I received the following via email today from Tony Perkins, President of the Family Research Council. It's worth reading:
Over the weekend I had flashbacks of the brutal judicial confirmation hearings that took place between 2003 and 2005 where certain nominees like William Pryor, Janice Rogers Brown, Charles Pickering, and others were filibustered by the Democratic minority because of what Sen. Charles Schumer called their "deeply held personal beliefs." Those "beliefs" were the religious convictions that led them in part to hold a position that abortion was wrong. There was a reverse religious litmus test applied. A subtle message was being sent that a person had to choose between an active, life-impacting faith and public service. It was wrong then and it is wrong now as it is being applied to Mike Huckabee. Let me preface what I am about to say by first recalling what I wrote last week (Dec. 3, 2007) explaining why I had not endorsed a presidential candidate and at present have no plans to do so. I remain undecided and what I say below does not imply a change in those plans; however, I feel compelled to rise to the defense of Mike Huckabee.
The media had been toying with and even promoting Mike Huckabee, thinking he would go nowhere; however, after FRC Action's Values Voter Summit he began a steady rise in the polls. In my opinion it was not because he finished a close second in the straw poll to Mitt Romney, but because he came out for the first time at our event, co-hosted by Focus on the Family Action and others and spoke unabashedly and unequivocally conservative on all the core social issues. He began to compete for territory that had been ceded to Gov. Romney. That message has resonated and he has not only climbed to first place in Iowa, but nationally he is second only to Rudy Giuliani in the most current polls. There is apparently fear now among the elites that his rise could be real and not a creation of the media.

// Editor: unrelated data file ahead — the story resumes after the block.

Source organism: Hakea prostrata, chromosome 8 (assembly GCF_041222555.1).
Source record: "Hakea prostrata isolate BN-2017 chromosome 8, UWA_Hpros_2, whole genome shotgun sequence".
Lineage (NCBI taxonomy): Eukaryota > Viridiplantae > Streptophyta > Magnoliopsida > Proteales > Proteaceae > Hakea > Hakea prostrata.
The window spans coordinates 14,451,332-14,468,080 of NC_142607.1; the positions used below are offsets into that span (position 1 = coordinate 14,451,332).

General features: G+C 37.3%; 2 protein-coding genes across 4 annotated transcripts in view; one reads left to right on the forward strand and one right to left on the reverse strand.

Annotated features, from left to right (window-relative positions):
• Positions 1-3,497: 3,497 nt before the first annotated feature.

Enter the reverse religious test that is being applied. In various settings over the last few days Huckabee has been confronted with articles from nearly a decade ago containing statements on the morality of issues like HIV-AIDS, homosexuality and even the need for spiritual awakening in America. He was basically asked to recant. I am pleased to say that he did not recant.
This morning, for example, the lead story on Drudge was a 1998 article from the Arkansas Democrat-Gazette reporting on a speech that Huckabee gave at the annual meeting of the Southern Baptists calling on the church to wake up following a rash of school shootings. The Drudge headline touted, "Take this nation back for Christ," a subtle but clear warning to secular elites. Columnist Richard Cohen wasn't as subtle last week when he said Huckabee is climbing in the polls because of "his obdurate and narrow-minded religious beliefs."
There is clearly a reverse religious standard being applied to Mike Huckabee, a standard that says there will be no defining religious beliefs. I would hope the other candidates, including the Democrats, would clearly and absolutely denounce this reverse religious test and keep the media from going further down this path. If not, I predict that bible-believing Christians will step over policy differences they have with Mike Huckabee to stand by and support a candidate who is being attacked because he believes, as they do, that their Christian faith should actually impact the way they live. If that happens, the recent meteoric rise of the Huckabee campaign in the polls could look minuscule compared to the tsunami of support that he will get from Christians who are tired of the elites who belittle their beliefs and attempt to rob them of every public reflection of their faith.